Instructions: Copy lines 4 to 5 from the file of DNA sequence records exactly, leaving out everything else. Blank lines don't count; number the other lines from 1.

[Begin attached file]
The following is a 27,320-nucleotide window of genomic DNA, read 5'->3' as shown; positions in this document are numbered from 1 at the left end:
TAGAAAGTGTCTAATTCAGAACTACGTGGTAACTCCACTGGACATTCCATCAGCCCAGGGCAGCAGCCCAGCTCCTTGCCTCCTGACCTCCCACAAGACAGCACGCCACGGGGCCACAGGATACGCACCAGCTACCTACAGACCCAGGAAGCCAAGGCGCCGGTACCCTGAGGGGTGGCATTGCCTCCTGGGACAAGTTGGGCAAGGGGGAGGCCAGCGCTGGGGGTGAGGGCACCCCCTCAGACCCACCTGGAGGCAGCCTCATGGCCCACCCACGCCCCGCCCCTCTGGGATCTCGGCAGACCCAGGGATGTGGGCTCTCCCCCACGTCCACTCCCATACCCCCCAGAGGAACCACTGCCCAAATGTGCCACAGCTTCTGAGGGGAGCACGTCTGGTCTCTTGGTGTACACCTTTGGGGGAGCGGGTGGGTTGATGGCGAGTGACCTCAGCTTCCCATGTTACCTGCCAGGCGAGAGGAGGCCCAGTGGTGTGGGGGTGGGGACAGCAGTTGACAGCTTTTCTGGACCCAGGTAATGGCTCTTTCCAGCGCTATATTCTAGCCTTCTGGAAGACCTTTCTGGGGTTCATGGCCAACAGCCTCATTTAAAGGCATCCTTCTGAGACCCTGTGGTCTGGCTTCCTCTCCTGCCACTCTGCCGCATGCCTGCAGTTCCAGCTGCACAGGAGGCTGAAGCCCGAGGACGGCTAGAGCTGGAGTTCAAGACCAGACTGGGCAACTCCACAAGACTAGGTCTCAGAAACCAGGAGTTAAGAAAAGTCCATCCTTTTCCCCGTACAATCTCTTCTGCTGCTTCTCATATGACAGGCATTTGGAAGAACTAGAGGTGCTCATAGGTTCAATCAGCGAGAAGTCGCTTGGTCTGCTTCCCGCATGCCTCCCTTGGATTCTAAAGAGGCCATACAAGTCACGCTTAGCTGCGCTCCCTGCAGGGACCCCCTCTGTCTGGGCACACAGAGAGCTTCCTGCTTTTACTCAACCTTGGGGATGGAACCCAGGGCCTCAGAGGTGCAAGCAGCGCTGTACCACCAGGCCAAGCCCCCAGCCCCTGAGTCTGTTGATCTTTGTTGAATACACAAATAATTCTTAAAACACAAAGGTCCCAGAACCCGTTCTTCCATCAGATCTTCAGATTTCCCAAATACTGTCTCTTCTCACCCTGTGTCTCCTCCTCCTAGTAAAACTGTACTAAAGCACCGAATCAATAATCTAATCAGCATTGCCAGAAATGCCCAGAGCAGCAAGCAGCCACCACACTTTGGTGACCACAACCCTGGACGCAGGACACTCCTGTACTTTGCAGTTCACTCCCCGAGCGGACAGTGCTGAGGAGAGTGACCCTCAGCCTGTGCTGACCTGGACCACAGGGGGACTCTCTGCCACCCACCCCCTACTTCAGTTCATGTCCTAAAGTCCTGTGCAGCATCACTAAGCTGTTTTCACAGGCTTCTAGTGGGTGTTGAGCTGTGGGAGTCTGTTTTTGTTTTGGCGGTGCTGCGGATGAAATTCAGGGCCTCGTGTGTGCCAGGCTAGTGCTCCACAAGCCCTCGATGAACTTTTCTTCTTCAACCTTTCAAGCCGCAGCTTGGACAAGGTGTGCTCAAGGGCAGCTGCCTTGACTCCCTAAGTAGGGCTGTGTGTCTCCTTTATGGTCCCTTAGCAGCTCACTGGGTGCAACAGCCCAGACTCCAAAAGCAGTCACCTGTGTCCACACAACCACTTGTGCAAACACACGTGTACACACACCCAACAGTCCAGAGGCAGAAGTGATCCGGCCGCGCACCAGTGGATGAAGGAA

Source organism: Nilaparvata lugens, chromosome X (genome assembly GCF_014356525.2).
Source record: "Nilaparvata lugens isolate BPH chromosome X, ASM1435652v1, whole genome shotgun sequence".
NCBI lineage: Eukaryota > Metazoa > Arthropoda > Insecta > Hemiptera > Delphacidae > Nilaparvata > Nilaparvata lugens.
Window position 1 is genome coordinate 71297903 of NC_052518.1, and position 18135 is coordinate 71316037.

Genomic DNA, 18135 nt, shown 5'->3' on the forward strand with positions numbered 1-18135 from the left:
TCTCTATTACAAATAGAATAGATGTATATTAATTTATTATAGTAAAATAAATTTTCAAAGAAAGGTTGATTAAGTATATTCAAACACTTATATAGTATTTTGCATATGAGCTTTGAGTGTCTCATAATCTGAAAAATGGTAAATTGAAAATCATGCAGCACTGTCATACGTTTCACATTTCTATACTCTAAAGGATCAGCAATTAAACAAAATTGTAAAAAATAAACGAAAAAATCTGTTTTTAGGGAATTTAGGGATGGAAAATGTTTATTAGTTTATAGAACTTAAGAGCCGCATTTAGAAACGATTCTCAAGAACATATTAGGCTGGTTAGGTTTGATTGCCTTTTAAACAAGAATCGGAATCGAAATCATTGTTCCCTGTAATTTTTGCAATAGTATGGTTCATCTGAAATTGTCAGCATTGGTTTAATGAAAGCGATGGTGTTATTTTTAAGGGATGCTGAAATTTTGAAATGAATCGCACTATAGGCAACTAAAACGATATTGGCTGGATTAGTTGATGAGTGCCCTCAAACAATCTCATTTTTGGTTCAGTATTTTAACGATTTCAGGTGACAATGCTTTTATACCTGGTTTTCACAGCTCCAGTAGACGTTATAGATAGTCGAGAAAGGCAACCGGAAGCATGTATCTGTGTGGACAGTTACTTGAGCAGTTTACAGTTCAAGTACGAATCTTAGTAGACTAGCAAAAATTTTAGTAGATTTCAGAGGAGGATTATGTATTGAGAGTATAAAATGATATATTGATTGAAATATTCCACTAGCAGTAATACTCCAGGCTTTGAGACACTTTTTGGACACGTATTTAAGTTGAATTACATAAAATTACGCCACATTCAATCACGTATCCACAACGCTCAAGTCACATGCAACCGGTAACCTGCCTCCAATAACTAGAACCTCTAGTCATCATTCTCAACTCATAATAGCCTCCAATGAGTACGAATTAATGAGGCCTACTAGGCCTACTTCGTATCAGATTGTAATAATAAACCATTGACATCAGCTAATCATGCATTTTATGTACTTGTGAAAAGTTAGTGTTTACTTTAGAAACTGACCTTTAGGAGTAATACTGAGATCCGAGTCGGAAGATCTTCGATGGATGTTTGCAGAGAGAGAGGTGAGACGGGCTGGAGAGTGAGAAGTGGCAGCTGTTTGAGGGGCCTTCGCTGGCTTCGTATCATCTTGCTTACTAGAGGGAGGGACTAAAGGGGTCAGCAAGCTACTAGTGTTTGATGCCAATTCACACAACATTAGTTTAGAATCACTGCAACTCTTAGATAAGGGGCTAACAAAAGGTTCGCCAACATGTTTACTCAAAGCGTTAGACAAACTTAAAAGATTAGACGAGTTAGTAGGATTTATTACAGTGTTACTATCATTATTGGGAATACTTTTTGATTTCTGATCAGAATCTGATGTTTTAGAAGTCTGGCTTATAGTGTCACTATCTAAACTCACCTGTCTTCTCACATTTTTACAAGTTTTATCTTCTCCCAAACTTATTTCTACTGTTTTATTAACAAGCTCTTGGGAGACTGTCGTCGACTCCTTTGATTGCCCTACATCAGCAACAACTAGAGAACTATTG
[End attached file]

Source record: "Nilaparvata lugens isolate BPH chromosome X, ASM1435652v1, whole genome shotgun sequence".
NCBI lineage: Eukaryota > Metazoa > Arthropoda > Insecta > Hemiptera > Delphacidae > Nilaparvata > Nilaparvata lugens.